It was the turn of the 20th century, and Lizzie Magie found herself in a predicament. America would not grant women the vote for another two decades or so, and yet Magie was proudly outspoken: brimming with fierce intelligence and committed to bravely promoting ideas that would have been controversial for her time. She was an accomplished writer, inventor, political activist, stage actress, comedian and poet all rolled into one. She was all of these things at a time when women were expected to marry and dutifully carry out the responsibilities of a housewife. She had earned herself some notoriety a few years previously for posting an advert in a newspaper selling herself as a “young woman American slave” to the highest bidder, a stunt which ruffled a few feathers but one that Magie hoped would serve as a powerful statement on the stifling effect of marriage on women in American society.
Magie’s politics didn’t start and end with feminism, however. She was also drawn to progressive economics, especially the writings of Arthur George. George was a popular and charismatic political leader in America at the time who argued that instead of taxing people’s income (money generated by individuals that George believed belonged only to them) the government should instead tax land. This in theory would then redistribute wealth to people that need it and prevent landowners from profiting off the people that are forced to pay them rent, a theory which inspired a movement of determined activists named after him called Georgists. The Georgists felt something urgently needed to be done to curb America’s rising inequality, as the new faces of American capitalism such as Rockefeller and Carnegie raked in enormous wealth the likes of which had never been seen before.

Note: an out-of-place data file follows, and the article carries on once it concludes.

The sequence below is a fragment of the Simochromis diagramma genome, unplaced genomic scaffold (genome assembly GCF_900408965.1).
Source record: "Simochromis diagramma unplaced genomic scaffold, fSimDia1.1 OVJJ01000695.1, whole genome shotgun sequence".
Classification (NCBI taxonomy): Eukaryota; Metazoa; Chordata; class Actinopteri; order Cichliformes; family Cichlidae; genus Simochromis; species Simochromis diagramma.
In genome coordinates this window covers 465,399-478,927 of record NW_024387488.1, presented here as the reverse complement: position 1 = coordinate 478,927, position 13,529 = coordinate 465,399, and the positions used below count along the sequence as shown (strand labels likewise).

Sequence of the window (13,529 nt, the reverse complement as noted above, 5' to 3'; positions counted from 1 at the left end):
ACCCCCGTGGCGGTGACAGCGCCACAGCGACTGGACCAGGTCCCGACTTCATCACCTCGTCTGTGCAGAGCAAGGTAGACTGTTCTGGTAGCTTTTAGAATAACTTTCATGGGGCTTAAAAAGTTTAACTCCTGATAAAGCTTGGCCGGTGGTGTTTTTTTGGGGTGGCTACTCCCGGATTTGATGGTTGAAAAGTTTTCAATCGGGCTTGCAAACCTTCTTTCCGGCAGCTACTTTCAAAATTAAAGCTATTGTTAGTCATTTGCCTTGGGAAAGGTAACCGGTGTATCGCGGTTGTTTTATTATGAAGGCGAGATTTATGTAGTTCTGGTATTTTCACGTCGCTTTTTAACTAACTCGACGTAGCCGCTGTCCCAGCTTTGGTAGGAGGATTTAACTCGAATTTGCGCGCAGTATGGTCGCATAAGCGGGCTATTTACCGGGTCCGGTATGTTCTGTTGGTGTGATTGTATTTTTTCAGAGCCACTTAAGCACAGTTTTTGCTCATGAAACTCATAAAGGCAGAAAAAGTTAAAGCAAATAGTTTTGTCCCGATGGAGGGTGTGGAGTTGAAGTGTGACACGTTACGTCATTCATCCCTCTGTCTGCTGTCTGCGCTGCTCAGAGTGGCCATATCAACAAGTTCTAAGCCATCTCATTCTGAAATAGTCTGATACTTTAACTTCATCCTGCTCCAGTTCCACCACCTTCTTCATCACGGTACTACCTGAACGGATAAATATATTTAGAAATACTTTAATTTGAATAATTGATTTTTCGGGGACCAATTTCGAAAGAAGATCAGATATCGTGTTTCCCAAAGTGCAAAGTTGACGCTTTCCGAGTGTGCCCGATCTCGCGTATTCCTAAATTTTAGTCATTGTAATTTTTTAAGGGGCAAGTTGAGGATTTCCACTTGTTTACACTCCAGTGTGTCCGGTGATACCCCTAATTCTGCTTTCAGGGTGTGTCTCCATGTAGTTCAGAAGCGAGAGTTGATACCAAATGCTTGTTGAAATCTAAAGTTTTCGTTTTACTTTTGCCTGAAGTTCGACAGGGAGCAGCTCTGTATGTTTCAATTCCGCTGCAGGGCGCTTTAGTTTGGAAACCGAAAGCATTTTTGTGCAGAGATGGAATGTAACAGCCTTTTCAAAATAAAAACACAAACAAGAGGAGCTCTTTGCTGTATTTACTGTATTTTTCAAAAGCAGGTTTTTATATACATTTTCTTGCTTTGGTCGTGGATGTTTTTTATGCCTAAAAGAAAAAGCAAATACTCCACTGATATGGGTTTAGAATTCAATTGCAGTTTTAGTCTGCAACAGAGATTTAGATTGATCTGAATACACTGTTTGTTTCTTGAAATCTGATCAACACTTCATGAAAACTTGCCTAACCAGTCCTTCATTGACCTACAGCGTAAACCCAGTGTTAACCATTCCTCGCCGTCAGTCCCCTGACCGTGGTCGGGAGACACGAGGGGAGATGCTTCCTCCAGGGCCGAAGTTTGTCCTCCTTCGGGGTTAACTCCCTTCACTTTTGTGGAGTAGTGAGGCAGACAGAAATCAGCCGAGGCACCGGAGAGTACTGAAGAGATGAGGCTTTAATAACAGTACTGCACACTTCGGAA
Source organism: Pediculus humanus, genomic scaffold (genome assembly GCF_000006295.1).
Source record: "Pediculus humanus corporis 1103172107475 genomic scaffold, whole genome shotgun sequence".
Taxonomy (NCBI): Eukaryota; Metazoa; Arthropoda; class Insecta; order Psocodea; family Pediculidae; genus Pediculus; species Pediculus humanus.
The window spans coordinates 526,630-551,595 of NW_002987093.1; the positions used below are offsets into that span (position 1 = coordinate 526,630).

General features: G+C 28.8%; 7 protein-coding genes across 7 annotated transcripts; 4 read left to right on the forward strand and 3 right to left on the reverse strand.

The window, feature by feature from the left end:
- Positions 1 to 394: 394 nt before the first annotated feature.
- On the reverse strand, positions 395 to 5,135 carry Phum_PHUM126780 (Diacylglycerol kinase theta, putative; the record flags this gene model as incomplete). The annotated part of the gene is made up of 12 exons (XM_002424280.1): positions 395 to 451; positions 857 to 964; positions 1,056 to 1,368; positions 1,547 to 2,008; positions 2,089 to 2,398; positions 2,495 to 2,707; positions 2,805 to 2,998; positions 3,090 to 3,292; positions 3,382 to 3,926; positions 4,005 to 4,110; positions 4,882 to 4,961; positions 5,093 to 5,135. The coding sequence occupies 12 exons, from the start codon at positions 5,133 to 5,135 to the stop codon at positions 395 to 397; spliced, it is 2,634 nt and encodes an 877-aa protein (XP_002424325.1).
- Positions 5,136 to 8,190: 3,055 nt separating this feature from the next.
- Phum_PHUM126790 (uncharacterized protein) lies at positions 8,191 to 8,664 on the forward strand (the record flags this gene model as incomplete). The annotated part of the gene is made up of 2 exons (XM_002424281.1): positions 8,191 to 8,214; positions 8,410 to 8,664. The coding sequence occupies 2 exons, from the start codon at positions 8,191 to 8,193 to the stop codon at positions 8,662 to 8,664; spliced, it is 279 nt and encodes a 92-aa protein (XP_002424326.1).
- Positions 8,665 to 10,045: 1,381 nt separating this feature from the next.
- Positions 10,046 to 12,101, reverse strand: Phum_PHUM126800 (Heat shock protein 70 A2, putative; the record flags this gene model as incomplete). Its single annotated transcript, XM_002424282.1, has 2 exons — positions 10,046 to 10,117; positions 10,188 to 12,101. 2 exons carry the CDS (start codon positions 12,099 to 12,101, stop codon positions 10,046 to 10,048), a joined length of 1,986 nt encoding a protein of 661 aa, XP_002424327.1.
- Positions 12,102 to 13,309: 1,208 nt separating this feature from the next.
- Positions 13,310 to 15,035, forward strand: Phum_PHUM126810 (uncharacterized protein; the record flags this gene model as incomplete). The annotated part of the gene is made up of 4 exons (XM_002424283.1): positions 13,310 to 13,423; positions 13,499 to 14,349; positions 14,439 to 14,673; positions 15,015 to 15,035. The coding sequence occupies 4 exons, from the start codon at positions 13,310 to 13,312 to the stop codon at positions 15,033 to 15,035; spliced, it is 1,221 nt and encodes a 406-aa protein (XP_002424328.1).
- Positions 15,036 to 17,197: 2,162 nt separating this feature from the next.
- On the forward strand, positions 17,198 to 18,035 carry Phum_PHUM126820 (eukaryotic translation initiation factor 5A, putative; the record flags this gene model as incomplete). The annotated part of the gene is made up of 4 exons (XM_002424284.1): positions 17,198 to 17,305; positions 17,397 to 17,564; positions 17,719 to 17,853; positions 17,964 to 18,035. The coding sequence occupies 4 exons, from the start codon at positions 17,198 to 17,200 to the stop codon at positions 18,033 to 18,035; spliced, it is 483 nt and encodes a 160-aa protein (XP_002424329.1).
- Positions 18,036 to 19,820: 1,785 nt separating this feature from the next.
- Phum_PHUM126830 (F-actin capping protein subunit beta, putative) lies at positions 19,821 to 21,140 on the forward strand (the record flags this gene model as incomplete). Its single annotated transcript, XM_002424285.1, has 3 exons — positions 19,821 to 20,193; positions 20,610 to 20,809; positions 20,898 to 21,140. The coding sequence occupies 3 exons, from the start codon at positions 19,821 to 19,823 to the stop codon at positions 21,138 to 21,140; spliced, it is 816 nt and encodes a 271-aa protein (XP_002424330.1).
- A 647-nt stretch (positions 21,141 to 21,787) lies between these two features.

Magie found these ideas extremely compelling – but how to communicate them? She felt that they needed to be shared with an audience even larger than the people that read George’s books or attended his speeches, but the complexities of economics don’t exactly lend themselves well to provocative newspaper ads, and besides: who would have listened to a woman anyway? Given Magie’s previous work on a patent she had filed for a typewriter with improved paper rolling, she was no stranger to finding practical solutions to practical problems. She decided to put her inventor’s mind to work once again, and set about designing a way of illustrating George’s ideas in a way that was easy for people to grasp. Over the course of a year she developed a board game called The Landlord’s Game which she was granted a patent for in 1904, which is an especially notable achievement when you consider that back then less than 1 percent of all patents were filed by women.